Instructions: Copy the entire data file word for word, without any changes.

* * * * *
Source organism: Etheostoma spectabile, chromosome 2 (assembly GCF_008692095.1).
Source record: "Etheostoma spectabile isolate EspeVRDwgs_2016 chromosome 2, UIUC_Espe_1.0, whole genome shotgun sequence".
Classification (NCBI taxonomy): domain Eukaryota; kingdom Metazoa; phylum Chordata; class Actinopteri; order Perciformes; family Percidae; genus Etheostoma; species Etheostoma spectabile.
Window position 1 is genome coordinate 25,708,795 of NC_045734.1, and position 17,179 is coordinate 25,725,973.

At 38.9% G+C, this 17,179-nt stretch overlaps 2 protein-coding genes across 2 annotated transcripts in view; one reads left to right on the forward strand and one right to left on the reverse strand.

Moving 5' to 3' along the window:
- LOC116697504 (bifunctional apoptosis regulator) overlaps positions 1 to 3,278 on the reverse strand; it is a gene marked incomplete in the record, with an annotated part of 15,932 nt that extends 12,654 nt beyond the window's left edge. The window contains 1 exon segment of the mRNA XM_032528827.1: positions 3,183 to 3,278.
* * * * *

Source organism: Etheostoma spectabile, chromosome 2 (assembly GCF_008692095.1).
Source record: "Etheostoma spectabile isolate EspeVRDwgs_2016 chromosome 2, UIUC_Espe_1.0, whole genome shotgun sequence".
Classification (NCBI taxonomy): domain Eukaryota; kingdom Metazoa; phylum Chordata; class Actinopteri; order Perciformes; family Percidae; genus Etheostoma; species Etheostoma spectabile.
Window position 1 is genome coordinate 25,708,795 of NC_045734.1, and position 17,179 is coordinate 25,725,973.

At 38.9% G+C, this 17,179-nt stretch overlaps 2 protein-coding genes across 2 annotated transcripts in view; one reads left to right on the forward strand and one right to left on the reverse strand.

Moving 5' to 3' along the window:
- LOC116697504 (bifunctional apoptosis regulator) overlaps positions 1 to 3,278 on the reverse strand; it is a gene marked incomplete in the record, with an annotated part of 15,932 nt that extends 12,654 nt beyond the window's left edge. The window contains 1 exon segment of the mRNA XM_032528827.1: positions 3,183 to 3,278.